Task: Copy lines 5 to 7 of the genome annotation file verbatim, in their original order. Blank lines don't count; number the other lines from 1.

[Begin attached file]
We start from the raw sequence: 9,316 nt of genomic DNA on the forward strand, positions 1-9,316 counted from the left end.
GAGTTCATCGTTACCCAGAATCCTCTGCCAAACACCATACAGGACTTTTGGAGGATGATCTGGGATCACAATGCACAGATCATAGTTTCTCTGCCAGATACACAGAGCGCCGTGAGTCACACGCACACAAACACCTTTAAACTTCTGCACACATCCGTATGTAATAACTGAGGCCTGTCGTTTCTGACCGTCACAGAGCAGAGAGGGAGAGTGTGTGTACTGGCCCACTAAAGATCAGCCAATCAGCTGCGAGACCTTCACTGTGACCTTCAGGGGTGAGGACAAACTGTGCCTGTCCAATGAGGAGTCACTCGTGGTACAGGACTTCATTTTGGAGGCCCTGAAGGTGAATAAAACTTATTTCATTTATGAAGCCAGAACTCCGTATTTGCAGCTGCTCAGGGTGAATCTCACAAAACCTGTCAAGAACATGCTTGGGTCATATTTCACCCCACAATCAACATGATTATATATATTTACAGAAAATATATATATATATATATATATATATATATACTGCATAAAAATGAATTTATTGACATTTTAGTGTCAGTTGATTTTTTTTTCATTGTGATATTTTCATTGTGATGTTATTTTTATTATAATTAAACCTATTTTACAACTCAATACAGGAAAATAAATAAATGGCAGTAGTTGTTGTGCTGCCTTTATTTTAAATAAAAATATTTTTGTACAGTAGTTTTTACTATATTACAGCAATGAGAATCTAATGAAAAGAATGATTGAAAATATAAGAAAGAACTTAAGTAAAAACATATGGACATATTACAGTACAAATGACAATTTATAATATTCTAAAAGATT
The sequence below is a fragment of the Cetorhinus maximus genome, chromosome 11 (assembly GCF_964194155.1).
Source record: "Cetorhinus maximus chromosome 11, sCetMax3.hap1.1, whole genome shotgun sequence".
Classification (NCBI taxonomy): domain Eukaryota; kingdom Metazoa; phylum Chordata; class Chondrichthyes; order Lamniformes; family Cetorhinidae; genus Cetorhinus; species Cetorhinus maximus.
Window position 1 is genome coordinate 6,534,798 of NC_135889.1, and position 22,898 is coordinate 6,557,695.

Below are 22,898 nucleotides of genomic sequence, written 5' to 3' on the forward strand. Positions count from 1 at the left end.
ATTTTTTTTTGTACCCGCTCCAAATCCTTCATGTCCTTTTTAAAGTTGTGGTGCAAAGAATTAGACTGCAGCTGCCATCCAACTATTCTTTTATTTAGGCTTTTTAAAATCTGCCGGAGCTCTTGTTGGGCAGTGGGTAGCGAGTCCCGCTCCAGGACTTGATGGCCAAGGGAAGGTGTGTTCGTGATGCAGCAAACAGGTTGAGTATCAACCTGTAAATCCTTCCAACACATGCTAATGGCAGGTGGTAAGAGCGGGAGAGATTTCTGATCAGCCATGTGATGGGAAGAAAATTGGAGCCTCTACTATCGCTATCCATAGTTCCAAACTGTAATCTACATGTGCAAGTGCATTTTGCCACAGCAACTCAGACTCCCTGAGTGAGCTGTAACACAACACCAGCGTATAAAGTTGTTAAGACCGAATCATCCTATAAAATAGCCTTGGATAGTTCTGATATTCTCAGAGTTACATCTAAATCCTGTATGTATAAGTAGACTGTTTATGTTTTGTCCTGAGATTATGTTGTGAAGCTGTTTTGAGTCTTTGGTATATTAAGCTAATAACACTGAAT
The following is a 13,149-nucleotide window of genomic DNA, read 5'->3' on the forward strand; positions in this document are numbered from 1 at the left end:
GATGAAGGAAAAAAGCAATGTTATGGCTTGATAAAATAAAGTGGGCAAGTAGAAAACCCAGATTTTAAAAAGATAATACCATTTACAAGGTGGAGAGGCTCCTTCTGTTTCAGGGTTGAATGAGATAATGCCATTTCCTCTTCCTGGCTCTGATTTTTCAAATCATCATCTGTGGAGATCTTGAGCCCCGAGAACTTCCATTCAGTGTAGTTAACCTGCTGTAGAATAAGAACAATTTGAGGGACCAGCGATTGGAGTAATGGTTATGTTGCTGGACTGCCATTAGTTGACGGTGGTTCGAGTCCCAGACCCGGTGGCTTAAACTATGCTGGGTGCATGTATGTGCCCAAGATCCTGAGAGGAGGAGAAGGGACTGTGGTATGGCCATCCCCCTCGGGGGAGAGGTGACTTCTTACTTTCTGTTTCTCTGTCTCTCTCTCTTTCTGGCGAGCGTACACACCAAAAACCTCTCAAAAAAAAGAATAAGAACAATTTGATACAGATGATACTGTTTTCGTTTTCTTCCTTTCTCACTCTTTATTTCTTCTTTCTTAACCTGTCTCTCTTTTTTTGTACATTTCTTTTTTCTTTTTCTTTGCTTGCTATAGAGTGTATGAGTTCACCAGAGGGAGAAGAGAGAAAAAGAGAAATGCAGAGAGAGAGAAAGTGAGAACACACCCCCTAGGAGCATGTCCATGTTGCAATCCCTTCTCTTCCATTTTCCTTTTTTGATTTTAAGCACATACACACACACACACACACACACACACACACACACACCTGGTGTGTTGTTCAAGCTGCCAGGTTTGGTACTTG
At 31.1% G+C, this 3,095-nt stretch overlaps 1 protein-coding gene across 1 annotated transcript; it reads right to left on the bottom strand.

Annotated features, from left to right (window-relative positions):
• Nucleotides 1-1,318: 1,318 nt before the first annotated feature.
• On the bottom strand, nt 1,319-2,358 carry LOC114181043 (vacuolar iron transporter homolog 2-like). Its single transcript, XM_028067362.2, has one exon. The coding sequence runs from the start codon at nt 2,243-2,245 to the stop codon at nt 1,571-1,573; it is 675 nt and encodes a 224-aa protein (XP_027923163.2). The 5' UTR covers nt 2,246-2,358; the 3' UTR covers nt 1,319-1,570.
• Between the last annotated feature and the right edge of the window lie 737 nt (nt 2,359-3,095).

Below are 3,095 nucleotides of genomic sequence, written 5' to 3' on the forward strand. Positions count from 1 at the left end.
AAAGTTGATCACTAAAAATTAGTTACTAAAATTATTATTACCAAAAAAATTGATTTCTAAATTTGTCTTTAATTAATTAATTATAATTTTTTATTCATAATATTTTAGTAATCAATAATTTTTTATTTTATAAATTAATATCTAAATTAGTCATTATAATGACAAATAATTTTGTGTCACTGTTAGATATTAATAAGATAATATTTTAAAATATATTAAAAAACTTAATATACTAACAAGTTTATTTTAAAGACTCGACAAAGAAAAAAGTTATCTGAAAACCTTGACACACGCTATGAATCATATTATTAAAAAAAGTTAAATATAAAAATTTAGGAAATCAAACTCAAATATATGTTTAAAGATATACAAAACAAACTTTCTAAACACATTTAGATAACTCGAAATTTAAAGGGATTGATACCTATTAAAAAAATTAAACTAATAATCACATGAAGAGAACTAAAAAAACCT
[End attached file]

Classification (NCBI taxonomy): domain Eukaryota; kingdom Metazoa; phylum Chordata; class Chondrichthyes; order Lamniformes; family Cetorhinidae; genus Cetorhinus; species Cetorhinus maximus.
Window position 1 is genome coordinate 6,534,798 of NC_135889.1, and position 22,898 is coordinate 6,557,695.

Below are 22,898 nucleotides of genomic sequence, written 5' to 3' on the forward strand. Positions count from 1 at the left end.